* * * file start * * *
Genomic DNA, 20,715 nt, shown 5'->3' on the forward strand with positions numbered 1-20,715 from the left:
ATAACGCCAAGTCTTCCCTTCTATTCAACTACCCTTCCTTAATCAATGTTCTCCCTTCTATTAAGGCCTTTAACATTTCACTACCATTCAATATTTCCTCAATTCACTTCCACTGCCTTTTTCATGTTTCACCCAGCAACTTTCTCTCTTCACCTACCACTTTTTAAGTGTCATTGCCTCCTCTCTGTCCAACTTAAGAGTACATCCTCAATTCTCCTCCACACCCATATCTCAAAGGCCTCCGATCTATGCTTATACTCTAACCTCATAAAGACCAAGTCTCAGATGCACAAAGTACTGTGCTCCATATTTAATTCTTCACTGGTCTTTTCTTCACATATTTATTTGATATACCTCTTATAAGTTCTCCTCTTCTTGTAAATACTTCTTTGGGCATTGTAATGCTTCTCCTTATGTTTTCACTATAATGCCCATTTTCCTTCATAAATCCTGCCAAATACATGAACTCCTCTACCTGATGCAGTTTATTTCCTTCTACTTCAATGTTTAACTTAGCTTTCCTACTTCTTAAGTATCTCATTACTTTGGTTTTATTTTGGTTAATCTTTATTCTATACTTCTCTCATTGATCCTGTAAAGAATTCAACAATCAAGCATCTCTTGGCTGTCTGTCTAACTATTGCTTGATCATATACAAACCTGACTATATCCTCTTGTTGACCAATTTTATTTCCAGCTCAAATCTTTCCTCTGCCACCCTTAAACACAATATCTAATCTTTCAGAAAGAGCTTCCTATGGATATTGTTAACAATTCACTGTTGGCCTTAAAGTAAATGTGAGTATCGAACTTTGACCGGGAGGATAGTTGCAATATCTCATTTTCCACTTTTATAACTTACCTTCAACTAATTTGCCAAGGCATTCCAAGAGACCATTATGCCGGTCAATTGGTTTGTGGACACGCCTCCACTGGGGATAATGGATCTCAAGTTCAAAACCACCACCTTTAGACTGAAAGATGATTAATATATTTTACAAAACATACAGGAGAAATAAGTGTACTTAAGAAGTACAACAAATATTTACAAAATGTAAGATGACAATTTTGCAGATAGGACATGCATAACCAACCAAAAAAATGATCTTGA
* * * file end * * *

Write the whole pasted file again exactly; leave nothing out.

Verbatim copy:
Genomic DNA, 20,715 nt, shown 5'->3' on the forward strand with positions numbered 1-20,715 from the left:
ATAACGCCAAGTCTTCCCTTCTATTCAACTACCCTTCCTTAATCAATGTTCTCCCTTCTATTAAGGCCTTTAACATTTCACTACCATTCAATATTTCCTCAATTCACTTCCACTGCCTTTTTCATGTTTCACCCAGCAACTTTCTCTCTTCACCTACCACTTTTTAAGTGTCATTGCCTCCTCTCTGTCCAACTTAAGAGTACATCCTCAATTCTCCTCCACACCCATATCTCAAAGGCCTCCGATCTATGCTTATACTCTAACCTCATAAAGACCAAGTCTCAGATGCACAAAGTACTGTGCTCCATATTTAATTCTTCACTGGTCTTTTCTTCACATATTTATTTGATATACCTCTTATAAGTTCTCCTCTTCTTGTAAATACTTCTTTGGGCATTGTAATGCTTCTCCTTATGTTTTCACTATAATGCCCATTTTCCTTCATAAATCCTGCCAAATACATGAACTCCTCTACCTGATGCAGTTTATTTCCTTCTACTTCAATGTTTAACTTAGCTTTCCTACTTCTTAAGTATCTCATTACTTTGGTTTTATTTTGGTTAATCTTTATTCTATACTTCTCTCATTGATCCTGTAAAGAATTCAACAATCAAGCATCTCTTGGCTGTCTGTCTAACTATTGCTTGATCATATACAAACCTGACTATATCCTCTTGTTGACCAATTTTATTTCCAGCTCAAATCTTTCCTCTGCCACCCTTAAACACAATATCTAATCTTTCAGAAAGAGCTTCCTATGGATATTGTTAACAATTCACTGTTGGCCTTAAAGTAAATGTGAGTATCGAACTTTGACCGGGAGGATAGTTGCAATATCTCATTTTCCACTTTTATAACTTACCTTCAACTAATTTGCCAAGGCATTCCAAGAGACCATTATGCCGGTCAATTGGTTTGTGGACACGCCTCCACTGGGGATAATGGATCTCAAGTTCAAAACCACCACCTTTAGACTGAAAGATGATTAATATATTTTACAAAACATACAGGAGAAATAAGTGTACTTAAGAAGTACAACAAATATTTACAAAATGTAAGATGACAATTTTGCAGATAGGACATGCATAACCAACCAAAAAAATGATCTTGA